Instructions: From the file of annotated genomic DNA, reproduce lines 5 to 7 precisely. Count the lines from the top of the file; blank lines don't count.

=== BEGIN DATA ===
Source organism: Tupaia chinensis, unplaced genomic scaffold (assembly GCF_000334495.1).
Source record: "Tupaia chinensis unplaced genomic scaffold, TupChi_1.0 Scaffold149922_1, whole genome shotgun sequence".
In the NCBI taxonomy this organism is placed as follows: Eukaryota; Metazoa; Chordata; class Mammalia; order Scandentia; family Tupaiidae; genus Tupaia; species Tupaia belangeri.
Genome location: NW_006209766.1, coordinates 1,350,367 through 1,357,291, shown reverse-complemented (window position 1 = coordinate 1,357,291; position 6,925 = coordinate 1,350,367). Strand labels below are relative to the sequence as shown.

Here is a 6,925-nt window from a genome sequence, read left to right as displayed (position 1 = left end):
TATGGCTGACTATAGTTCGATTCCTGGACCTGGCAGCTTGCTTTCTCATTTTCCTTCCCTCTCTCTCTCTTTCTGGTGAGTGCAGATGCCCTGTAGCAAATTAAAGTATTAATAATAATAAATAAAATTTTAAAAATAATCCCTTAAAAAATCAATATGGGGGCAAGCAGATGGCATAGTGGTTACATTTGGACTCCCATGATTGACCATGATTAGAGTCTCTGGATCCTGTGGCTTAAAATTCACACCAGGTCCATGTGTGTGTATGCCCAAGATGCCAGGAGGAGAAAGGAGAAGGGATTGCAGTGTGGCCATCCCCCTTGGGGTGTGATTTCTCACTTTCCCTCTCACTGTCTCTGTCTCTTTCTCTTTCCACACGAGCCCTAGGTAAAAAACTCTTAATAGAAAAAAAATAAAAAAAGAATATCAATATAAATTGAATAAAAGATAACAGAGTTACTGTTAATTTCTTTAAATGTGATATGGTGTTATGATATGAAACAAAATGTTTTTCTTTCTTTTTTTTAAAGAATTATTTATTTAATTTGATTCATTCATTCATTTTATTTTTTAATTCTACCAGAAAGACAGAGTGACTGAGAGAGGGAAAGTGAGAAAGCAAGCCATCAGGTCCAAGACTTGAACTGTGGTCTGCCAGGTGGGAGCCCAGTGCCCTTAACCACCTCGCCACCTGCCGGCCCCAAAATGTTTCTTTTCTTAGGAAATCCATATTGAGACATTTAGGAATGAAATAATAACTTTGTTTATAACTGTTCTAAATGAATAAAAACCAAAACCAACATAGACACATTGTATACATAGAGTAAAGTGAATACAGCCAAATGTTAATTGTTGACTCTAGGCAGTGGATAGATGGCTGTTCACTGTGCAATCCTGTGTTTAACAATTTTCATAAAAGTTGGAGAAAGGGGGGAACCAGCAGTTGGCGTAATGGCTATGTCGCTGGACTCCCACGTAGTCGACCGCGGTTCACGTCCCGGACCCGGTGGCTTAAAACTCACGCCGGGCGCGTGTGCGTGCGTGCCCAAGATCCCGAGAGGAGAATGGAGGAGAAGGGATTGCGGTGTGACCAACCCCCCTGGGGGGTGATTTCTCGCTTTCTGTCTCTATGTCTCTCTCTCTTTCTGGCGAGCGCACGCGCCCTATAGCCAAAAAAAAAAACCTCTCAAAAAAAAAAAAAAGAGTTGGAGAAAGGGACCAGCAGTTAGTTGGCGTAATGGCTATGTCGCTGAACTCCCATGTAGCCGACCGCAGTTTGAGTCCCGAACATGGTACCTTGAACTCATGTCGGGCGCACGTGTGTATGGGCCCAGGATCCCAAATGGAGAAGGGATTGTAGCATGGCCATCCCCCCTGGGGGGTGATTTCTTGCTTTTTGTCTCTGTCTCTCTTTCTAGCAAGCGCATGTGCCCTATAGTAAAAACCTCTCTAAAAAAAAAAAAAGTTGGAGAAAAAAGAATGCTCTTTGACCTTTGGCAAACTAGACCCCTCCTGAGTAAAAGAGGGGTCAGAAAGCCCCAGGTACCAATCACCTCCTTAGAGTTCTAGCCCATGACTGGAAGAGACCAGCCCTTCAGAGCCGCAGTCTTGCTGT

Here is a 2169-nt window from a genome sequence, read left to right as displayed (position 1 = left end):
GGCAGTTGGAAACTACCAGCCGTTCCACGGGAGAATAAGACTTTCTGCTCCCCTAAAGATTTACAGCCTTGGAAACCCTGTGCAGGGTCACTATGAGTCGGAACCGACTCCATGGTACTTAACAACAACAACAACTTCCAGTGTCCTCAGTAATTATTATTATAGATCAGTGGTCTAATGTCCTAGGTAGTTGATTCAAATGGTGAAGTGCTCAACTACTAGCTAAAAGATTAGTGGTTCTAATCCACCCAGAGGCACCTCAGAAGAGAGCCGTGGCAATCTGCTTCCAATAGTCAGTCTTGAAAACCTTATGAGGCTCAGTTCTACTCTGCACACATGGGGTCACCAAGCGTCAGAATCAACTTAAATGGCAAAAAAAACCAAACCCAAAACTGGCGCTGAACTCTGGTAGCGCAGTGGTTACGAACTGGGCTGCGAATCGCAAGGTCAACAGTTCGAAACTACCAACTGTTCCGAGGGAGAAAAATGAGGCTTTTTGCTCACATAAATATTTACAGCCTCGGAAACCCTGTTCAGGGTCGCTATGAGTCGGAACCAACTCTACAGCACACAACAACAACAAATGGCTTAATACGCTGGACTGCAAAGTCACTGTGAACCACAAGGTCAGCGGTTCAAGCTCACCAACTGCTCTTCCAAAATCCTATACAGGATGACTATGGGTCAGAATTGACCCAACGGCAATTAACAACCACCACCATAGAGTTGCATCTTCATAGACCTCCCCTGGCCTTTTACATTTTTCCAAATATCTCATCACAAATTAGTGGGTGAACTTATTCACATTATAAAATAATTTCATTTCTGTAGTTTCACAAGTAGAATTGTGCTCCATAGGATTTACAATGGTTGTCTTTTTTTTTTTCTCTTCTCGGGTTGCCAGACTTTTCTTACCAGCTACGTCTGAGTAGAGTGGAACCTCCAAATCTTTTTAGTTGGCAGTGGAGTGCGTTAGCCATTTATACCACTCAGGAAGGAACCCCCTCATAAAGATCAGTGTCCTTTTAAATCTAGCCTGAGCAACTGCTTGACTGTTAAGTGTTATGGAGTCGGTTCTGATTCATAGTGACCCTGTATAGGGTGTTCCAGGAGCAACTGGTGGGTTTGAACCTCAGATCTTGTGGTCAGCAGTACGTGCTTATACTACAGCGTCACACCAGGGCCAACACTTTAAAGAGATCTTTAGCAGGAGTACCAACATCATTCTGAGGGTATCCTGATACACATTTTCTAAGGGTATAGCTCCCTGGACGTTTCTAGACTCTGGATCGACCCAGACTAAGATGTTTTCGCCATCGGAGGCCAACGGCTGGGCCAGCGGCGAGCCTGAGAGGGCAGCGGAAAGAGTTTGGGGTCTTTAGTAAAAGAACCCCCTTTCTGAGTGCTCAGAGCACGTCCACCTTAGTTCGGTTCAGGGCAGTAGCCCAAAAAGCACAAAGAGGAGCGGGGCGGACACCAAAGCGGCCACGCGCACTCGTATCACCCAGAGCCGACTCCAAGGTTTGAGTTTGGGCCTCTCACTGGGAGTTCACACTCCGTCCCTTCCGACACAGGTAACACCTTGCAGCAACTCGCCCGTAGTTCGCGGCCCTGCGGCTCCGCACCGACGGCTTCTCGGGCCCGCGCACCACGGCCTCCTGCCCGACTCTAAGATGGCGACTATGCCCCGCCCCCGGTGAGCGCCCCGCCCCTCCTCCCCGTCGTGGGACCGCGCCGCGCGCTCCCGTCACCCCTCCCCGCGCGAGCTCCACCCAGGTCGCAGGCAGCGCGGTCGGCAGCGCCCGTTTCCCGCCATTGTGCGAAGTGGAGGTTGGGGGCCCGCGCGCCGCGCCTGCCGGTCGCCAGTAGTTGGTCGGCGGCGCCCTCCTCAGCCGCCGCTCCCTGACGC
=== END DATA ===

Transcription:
Here is a 6,925-nt window from a genome sequence, read left to right as displayed (position 1 = left end):
TATGGCTGACTATAGTTCGATTCCTGGACCTGGCAGCTTGCTTTCTCATTTTCCTTCCCTCTCTCTCTCTTTCTGGTGAGTGCAGATGCCCTGTAGCAAATTAAAGTATTAATAATAATAAATAAAATTTTAAAAATAATCCCTTAAAAAATCAATATGGGGGCAAGCAGATGGCATAGTGGTTACATTTGGACTCCCATGATTGACCATGATTAGAGTCTCTGGATCCTGTGGCTTAAAATTCACACCAGGTCCATGTGTGTGTATGCCCAAGATGCCAGGAGGAGAAAGGAGAAGGGATTGCAGTGTGGCCATCCCCCTTGGGGTGTGATTTCTCACTTTCCCTCTCACTGTCTCTGTCTCTTTCTCTTTCCACACGAGCCCTAGGTAAAAAACTCTTAATAGAAAAAAAATAAAAAAAGAATATCAATATAAATTGAATAAAAGATAACAGAGTTACTGTTAATTTCTTTAAATGTGATATGGTGTTATGATATGAAACAAAATGTTTTTCTTTCTTTTTTTTAAAGAATTATTTATTTAATTTGATTCATTCATTCATTTTATTTTTTAATTCTACCAGAAAGACAGAGTGACTGAGAGAGGGAAAGTGAGAAAGCAAGCCATCAGGTCCAAGACTTGAACTGTGGTCTGCCAGGTGGGAGCCCAGTGCCCTTAACCACCTCGCCACCTGCCGGCCCCAAAATGTTTCTTTTCTTAGGAAATCCATATTGAGACATTTAGGAATGAAATAATAACTTTGTTTATAACTGTTCTAAATGAATAAAAACCAAAACCAACATAGACACATTGTATACATAGAGTAAAGTGAATACAGCCAAATGTTAATTGTTGACTCTAGGCAGTGGATAGATGGCTGTTCACTGTGCAATCCTGTGTTTAACAATTTTCATAAAAGTTGGAGAAAGGGGGGAACCAGCAGTTGGCGTAATGGCTATGTCGCTGGACTCCCACGTAGTCGACCGCGGTTCACGTCCCGGACCCGGTGGCTTAAAACTCACGCCGGGCGCGTGTGCGTGCGTGCCCAAGATCCCGAGAGGAGAATGGAGGAGAAGGGATTGCGGTGTGACCAACCCCCCTGGGGGGTGATTTCTCGCTTTCTGTCTCTATGTCTCTCTCTCTTTCTGGCGAGCGCACGCGCCCTATAGCCAAAAAAAAAAACCTCTCAAAAAAAAAAAAAAGAGTTGGAGAAAGGGACCAGCAGTTAGTTGGCGTAATGGCTATGTCGCTGAACTCCCATGTAGCCGACCGCAGTTTGAGTCCCGAACATGGTACCTTGAACTCATGTCGGGCGCACGTGTGTATGGGCCCAGGATCCCAAATGGAGAAGGGATTGTAGCATGGCCATCCCCCCTGGGGGGTGATTTCTTGCTTTTTGTCTCTGTCTCTCTTTCTAGCAAGCGCATGTGCCCTATAGTAAAAACCTCTCTAAAAAAAAAAAAAGTTGGAGAAAAAAGAATGCTCTTTGACCTTTGGCAAACTAGACCCCTCCTGAGTAAAAGAGGGGTCAGAAAGCCCCAGGTACCAATCACCTCCTTAGAGTTCTAGCCCATGACTGGAAGAGACCAGCCCTTCAGAGCCGCAGTCTTGCTGT

Here is a 2169-nt window from a genome sequence, read left to right as displayed (position 1 = left end):